Setting up Power of Attorney
If you’re worried about your ability to manage your affairs in the future, you may want to consider setting up a Power of Attorney. This involves handing over decisions about finance, property or care to someone you trust. This could be a temporary arrangement, for example while you’re in hospital, or for longer.
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There are three different types of Power of Attorney that can be used to manage your financial affairs and welfare.
1. An ordinary Power of Attorney (called a general Power of Attorney in Scotland and Northern Ireland)
This lets you transfer control of your affairs temporarily. It can cover all your financial affairs or just some aspects of them. You must have ‘mental capacity’ (the ability to make this decision) to set one up. The power automatically stops if you lose capacity. At this point, if decisions need to be made, a family member or close friend can apply to be your deputy at the Office of the Public Guardian, sometimes called the Court of Protection. If no-one is willing or able to act on your behalf as your deputy, the Court will appoint someone from a trusted panel of professionals.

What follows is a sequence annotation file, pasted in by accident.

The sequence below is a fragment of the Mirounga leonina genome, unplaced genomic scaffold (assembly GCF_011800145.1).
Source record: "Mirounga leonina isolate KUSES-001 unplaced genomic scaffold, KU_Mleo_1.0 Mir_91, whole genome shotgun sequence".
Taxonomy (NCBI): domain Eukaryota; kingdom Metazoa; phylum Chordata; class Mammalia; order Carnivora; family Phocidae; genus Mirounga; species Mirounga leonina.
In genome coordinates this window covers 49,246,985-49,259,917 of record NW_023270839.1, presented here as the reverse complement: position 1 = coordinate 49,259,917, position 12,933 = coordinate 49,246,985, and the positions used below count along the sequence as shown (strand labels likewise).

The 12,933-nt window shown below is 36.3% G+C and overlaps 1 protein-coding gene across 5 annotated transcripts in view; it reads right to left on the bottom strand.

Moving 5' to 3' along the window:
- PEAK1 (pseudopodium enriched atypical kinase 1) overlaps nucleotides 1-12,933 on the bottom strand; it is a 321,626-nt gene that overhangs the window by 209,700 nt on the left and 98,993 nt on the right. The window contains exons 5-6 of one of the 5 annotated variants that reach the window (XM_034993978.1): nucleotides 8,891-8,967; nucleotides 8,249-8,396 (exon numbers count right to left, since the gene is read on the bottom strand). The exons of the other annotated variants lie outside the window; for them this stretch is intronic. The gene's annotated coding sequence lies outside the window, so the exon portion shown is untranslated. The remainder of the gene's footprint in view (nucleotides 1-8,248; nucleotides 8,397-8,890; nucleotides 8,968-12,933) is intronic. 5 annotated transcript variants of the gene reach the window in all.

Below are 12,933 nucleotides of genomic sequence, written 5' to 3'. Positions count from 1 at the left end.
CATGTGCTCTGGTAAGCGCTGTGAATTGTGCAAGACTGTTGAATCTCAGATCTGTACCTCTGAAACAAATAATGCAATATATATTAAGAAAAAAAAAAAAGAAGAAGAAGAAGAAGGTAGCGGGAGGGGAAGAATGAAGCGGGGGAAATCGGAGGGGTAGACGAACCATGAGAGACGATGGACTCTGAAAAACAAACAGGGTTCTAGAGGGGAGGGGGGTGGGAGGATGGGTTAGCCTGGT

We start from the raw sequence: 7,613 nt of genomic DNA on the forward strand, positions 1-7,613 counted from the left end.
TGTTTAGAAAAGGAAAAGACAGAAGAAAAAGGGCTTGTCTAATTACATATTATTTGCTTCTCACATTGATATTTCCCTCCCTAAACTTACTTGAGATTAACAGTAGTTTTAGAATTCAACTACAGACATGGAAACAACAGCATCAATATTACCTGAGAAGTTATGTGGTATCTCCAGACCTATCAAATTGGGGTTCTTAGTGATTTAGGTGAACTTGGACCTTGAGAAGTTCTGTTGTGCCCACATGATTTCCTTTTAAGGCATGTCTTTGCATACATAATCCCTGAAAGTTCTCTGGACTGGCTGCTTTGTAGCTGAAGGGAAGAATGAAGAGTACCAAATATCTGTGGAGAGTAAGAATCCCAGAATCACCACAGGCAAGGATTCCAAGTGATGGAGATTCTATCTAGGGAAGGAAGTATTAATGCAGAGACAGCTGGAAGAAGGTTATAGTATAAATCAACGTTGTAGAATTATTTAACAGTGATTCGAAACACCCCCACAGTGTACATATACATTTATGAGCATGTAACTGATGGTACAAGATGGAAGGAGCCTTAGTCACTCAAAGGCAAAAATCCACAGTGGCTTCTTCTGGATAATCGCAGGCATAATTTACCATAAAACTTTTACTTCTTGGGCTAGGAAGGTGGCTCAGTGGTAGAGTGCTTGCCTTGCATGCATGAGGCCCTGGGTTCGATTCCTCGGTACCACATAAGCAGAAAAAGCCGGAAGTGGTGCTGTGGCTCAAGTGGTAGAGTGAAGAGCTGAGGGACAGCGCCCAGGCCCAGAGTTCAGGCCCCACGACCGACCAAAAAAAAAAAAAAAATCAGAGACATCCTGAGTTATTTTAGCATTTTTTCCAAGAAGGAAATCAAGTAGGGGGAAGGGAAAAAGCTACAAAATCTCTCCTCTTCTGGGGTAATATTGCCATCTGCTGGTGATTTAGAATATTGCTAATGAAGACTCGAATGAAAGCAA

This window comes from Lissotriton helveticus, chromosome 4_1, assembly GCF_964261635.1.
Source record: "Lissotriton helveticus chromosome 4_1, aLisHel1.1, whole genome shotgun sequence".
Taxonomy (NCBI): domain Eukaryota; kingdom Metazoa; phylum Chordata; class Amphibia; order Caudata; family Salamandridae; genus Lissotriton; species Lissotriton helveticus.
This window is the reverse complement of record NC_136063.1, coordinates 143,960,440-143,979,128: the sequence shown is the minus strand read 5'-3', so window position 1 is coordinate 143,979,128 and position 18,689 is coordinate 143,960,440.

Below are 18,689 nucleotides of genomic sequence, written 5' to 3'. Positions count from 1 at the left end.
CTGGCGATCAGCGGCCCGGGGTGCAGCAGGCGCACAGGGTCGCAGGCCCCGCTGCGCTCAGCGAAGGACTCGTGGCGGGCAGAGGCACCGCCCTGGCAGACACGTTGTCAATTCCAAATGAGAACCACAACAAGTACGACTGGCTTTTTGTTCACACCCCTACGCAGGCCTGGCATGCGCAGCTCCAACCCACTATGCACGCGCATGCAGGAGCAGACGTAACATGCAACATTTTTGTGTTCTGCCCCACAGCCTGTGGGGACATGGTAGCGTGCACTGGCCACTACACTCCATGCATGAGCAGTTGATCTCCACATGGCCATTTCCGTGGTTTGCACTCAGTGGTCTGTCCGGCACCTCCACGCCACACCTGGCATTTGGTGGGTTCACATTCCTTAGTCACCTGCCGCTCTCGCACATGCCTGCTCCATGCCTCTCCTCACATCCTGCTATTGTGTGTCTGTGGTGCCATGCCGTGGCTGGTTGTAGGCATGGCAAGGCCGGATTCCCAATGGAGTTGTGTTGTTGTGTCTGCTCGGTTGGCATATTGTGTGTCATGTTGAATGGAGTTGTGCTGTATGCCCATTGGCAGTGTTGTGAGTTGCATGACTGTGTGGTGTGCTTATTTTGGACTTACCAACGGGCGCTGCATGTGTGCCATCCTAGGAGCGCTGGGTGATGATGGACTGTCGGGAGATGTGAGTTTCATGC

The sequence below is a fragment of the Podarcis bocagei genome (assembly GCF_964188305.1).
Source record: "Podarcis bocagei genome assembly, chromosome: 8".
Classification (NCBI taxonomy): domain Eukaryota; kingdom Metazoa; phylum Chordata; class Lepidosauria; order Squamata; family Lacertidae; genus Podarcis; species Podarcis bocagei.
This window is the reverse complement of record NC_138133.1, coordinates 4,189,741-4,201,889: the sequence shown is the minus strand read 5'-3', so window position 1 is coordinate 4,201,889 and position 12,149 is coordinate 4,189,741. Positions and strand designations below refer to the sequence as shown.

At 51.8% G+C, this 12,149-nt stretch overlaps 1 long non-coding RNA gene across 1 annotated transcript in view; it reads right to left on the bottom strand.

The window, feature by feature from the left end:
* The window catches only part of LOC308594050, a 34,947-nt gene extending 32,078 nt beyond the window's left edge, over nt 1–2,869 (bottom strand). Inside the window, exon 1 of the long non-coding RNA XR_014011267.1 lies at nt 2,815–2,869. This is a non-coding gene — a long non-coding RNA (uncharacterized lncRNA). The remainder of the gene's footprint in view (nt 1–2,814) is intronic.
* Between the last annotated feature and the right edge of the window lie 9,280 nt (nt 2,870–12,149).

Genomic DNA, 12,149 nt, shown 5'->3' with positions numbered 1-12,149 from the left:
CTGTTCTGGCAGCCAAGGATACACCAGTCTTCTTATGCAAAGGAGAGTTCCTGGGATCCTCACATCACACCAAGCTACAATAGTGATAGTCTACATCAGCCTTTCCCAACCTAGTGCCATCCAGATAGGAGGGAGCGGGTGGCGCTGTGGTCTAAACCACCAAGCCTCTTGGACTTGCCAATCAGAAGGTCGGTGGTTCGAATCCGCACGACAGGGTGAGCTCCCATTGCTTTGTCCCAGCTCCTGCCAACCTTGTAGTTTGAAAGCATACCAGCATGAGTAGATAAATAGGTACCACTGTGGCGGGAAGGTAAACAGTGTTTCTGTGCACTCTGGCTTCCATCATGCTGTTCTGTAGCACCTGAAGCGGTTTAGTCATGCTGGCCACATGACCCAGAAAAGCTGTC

How to set up an ordinary Power of Attorney
The wording should be precise, so it’s best to ask a solicitor or other legal expert – for example, at a Citizens Advice Bureau – to draw up the document for you. The cost of a solicitor can vary, so it's worth contacting a few to compare prices.
You can give your attorney the power to take all financial decisions for you or you can limit their power to specific areas – for example, operating just your current and savings accounts.
Each institution your attorney deals with will need to see either the original Power of Attorney or a copy that’s been signed by a solicitor, so you may want to get several signed copies when it’s drawn up.